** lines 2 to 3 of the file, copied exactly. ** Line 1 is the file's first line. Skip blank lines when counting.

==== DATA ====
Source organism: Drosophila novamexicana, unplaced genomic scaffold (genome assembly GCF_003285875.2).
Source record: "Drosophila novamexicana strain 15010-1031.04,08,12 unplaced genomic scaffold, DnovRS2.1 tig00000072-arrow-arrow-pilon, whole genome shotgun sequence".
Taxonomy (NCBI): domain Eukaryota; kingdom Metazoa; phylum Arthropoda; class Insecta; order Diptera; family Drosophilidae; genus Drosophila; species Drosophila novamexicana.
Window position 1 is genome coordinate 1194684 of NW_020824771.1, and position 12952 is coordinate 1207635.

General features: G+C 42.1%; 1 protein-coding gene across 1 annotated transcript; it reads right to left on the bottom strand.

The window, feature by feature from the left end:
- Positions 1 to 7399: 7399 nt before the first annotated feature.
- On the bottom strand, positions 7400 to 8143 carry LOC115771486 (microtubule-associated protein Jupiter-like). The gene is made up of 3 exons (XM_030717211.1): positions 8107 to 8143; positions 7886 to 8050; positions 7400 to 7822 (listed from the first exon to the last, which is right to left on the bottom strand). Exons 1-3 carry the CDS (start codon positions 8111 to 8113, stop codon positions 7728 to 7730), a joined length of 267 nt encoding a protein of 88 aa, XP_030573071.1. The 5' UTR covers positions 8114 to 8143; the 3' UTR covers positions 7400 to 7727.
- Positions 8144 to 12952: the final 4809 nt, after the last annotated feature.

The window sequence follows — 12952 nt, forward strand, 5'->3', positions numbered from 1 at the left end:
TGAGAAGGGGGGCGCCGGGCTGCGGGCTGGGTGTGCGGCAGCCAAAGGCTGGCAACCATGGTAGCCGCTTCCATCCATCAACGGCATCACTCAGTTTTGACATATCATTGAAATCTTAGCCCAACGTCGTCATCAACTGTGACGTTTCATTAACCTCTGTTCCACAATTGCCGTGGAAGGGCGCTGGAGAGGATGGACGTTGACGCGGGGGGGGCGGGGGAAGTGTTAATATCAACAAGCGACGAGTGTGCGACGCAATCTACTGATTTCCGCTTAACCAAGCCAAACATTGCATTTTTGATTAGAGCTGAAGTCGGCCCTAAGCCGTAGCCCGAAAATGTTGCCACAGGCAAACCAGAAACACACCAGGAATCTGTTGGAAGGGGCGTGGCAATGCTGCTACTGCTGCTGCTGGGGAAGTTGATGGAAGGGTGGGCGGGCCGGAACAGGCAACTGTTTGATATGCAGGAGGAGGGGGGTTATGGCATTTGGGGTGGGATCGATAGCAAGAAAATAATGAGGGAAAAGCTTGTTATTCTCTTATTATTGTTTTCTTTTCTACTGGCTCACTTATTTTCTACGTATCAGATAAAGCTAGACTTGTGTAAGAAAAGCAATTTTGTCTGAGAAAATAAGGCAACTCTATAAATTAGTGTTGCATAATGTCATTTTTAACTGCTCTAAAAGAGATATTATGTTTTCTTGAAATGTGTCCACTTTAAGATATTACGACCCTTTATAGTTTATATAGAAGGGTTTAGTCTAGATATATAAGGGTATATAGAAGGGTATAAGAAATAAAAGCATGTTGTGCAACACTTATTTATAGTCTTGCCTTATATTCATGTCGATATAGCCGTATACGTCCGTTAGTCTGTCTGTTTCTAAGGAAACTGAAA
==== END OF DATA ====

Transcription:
Source record: "Drosophila novamexicana strain 15010-1031.04,08,12 unplaced genomic scaffold, DnovRS2.1 tig00000072-arrow-arrow-pilon, whole genome shotgun sequence".
Taxonomy (NCBI): domain Eukaryota; kingdom Metazoa; phylum Arthropoda; class Insecta; order Diptera; family Drosophilidae; genus Drosophila; species Drosophila novamexicana.